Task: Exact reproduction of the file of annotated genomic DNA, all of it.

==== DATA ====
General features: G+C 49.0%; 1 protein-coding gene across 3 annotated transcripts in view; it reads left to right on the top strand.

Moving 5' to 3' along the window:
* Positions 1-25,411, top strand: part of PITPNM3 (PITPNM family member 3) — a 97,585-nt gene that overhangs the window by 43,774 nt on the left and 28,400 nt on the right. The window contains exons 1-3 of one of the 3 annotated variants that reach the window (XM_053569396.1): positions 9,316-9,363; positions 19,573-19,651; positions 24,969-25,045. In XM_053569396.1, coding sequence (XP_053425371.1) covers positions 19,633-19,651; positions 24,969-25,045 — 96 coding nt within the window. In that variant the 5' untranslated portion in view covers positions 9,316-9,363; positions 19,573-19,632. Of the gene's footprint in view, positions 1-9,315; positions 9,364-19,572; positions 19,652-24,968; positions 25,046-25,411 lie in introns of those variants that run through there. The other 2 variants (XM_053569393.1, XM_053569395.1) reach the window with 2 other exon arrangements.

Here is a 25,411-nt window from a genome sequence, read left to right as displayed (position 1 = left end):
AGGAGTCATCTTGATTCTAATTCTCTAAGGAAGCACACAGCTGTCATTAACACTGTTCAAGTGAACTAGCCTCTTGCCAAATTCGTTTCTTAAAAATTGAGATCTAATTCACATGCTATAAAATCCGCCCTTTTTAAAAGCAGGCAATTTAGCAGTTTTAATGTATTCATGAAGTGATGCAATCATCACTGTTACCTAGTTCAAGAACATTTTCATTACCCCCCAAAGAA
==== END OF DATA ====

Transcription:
General features: G+C 49.0%; 1 protein-coding gene across 3 annotated transcripts in view; it reads left to right on the top strand.

Moving 5' to 3' along the window:
* Positions 1-25,411, top strand: part of PITPNM3 (PITPNM family member 3) — a 97,585-nt gene that overhangs the window by 43,774 nt on the left and 28,400 nt on the right. The window contains exons 1-3 of one of the 3 annotated variants that reach the window (XM_053569396.1): positions 9,316-9,363; positions 19,573-19,651; positions 24,969-25,045. In XM_053569396.1, coding sequence (XP_053425371.1) covers positions 19,633-19,651; positions 24,969-25,045 — 96 coding nt within the window. In that variant the 5' untranslated portion in view covers positions 9,316-9,363; positions 19,573-19,632. Of the gene's footprint in view, positions 1-9,315; positions 9,364-19,572; positions 19,652-24,968; positions 25,046-25,411 lie in introns of those variants that run through there. The other 2 variants (XM_053569393.1, XM_053569395.1) reach the window with 2 other exon arrangements.

Here is a 25,411-nt window from a genome sequence, read left to right as displayed (position 1 = left end):
AGGAGTCATCTTGATTCTAATTCTCTAAGGAAGCACACAGCTGTCATTAACACTGTTCAAGTGAACTAGCCTCTTGCCAAATTCGTTTCTTAAAAATTGAGATCTAATTCACATGCTATAAAATCCGCCCTTTTTAAAAGCAGGCAATTTAGCAGTTTTAATGTATTCATGAAGTGATGCAATCATCACTGTTACCTAGTTCAAGAACATTTTCATTACCCCCCAAAGAA